ROCK ISLAND ARSENAL, Ill. - A First Army World War II hero has been recognized by having a medical clinic named in his honor. Dedicated on April 14, the Woodson Health Clinic, provides primary care services to nearly 2,000 Soldiers, retirees, and family members.
It was named after Staff Sgt. Waverly Woodson, who served as a combat medic with First Army and who distinguished himself with valorous actions on Omaha Beach. Woodson was a corporal with the 320th Barrage Balloon Battalion on June 6, 1944, and is credited with saving the lives of dozens, and perhaps even hundreds, of fellow Soldiers over 30 hours. He did this despite suffering shrapnel wounds to his groin, back, and thigh.
Working through these injuries, Woodson established a first aid station, where he treated other wounded Soldiers. His lifesaving actions included rescuing Soldiers who were drowning, as well as setting limbs, removing bullets, dispensing plasma, and a foot amputation, all under enemy fire.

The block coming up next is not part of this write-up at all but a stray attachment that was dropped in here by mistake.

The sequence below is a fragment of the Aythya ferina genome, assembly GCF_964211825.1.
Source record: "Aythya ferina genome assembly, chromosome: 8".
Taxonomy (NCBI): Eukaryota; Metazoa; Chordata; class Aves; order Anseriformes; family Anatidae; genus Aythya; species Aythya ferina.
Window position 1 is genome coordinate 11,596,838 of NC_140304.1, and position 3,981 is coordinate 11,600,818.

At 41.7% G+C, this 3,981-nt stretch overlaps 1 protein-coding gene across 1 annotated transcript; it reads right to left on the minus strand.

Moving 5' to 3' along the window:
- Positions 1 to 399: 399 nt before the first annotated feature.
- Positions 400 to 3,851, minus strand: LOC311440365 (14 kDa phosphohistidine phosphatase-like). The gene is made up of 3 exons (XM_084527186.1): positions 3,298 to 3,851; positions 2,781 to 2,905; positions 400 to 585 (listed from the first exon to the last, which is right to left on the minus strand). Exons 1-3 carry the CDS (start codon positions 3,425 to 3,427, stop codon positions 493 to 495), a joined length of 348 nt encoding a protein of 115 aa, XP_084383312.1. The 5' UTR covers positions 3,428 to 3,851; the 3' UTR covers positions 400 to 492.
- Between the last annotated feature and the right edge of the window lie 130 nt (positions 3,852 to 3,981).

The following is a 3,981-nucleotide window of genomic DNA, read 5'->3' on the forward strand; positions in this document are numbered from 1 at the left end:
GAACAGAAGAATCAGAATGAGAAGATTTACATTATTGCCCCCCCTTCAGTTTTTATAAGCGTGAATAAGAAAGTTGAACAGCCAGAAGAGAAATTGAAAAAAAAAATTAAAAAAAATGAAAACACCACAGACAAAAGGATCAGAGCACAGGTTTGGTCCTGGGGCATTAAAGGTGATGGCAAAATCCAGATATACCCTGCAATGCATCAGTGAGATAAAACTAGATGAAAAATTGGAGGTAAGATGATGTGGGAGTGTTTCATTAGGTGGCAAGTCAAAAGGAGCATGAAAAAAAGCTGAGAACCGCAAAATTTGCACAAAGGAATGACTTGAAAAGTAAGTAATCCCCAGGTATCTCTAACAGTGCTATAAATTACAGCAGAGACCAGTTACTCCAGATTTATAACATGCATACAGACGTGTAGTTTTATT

“Through the hail of bullets, the dirt, the sweat, and the pounding of artillery, a young Soldier shows up with his aid bag. Every ounce of his being is dedicated to saving the lives and limbs of those in his unit,” said retired Lt. Gen. Thomas James Jr., who served as the ceremony’s keynote speaker. “For over 30 hours, more than 200 Soldiers were treated and many lives were saved. I am honored to have been in the same Army as Waverly Woodson.”
Woodson’s son, Stephen Woodson, also spoke at the ceremony.
“He was honored to be a member of the 1st Army,” he said of his father. ‘I can’t tell you how much this means to our family.”
For his heroic response on D-Day, Woodson received the Bronze Star. Additionally, two Congressional bills have been introduced to posthumously award Woodson the Medal of Honor.